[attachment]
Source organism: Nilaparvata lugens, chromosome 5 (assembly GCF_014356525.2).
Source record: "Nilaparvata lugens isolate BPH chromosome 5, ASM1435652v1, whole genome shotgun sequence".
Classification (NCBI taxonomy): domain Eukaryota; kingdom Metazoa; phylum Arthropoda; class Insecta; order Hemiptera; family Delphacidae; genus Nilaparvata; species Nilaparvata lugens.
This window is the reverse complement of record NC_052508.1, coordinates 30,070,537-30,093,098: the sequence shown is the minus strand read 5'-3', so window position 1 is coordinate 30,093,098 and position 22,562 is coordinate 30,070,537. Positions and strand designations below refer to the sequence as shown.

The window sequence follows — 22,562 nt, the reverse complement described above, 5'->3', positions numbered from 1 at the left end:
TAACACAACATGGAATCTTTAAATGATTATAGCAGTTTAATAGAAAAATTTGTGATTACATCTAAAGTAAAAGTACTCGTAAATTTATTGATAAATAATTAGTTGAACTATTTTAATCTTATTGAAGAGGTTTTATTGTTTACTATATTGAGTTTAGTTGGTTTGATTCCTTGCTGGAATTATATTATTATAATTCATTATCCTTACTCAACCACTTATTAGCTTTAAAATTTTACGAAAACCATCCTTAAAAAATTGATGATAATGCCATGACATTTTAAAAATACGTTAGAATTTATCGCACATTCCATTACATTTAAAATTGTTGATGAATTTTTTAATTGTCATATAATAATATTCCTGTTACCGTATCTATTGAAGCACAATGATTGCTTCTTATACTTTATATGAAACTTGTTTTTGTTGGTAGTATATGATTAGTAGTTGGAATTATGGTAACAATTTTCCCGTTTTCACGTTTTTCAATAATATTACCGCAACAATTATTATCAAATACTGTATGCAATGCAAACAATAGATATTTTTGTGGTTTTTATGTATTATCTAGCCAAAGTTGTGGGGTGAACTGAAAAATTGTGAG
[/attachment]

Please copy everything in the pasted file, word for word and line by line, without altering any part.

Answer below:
Source organism: Nilaparvata lugens, chromosome 5 (assembly GCF_014356525.2).
Source record: "Nilaparvata lugens isolate BPH chromosome 5, ASM1435652v1, whole genome shotgun sequence".
Classification (NCBI taxonomy): domain Eukaryota; kingdom Metazoa; phylum Arthropoda; class Insecta; order Hemiptera; family Delphacidae; genus Nilaparvata; species Nilaparvata lugens.
This window is the reverse complement of record NC_052508.1, coordinates 30,070,537-30,093,098: the sequence shown is the minus strand read 5'-3', so window position 1 is coordinate 30,093,098 and position 22,562 is coordinate 30,070,537. Positions and strand designations below refer to the sequence as shown.

The window sequence follows — 22,562 nt, the reverse complement described above, 5'->3', positions numbered from 1 at the left end:
TAACACAACATGGAATCTTTAAATGATTATAGCAGTTTAATAGAAAAATTTGTGATTACATCTAAAGTAAAAGTACTCGTAAATTTATTGATAAATAATTAGTTGAACTATTTTAATCTTATTGAAGAGGTTTTATTGTTTACTATATTGAGTTTAGTTGGTTTGATTCCTTGCTGGAATTATATTATTATAATTCATTATCCTTACTCAACCACTTATTAGCTTTAAAATTTTACGAAAACCATCCTTAAAAAATTGATGATAATGCCATGACATTTTAAAAATACGTTAGAATTTATCGCACATTCCATTACATTTAAAATTGTTGATGAATTTTTTAATTGTCATATAATAATATTCCTGTTACCGTATCTATTGAAGCACAATGATTGCTTCTTATACTTTATATGAAACTTGTTTTTGTTGGTAGTATATGATTAGTAGTTGGAATTATGGTAACAATTTTCCCGTTTTCACGTTTTTCAATAATATTACCGCAACAATTATTATCAAATACTGTATGCAATGCAAACAATAGATATTTTTGTGGTTTTTATGTATTATCTAGCCAAAGTTGTGGGGTGAACTGAAAAATTGTGAG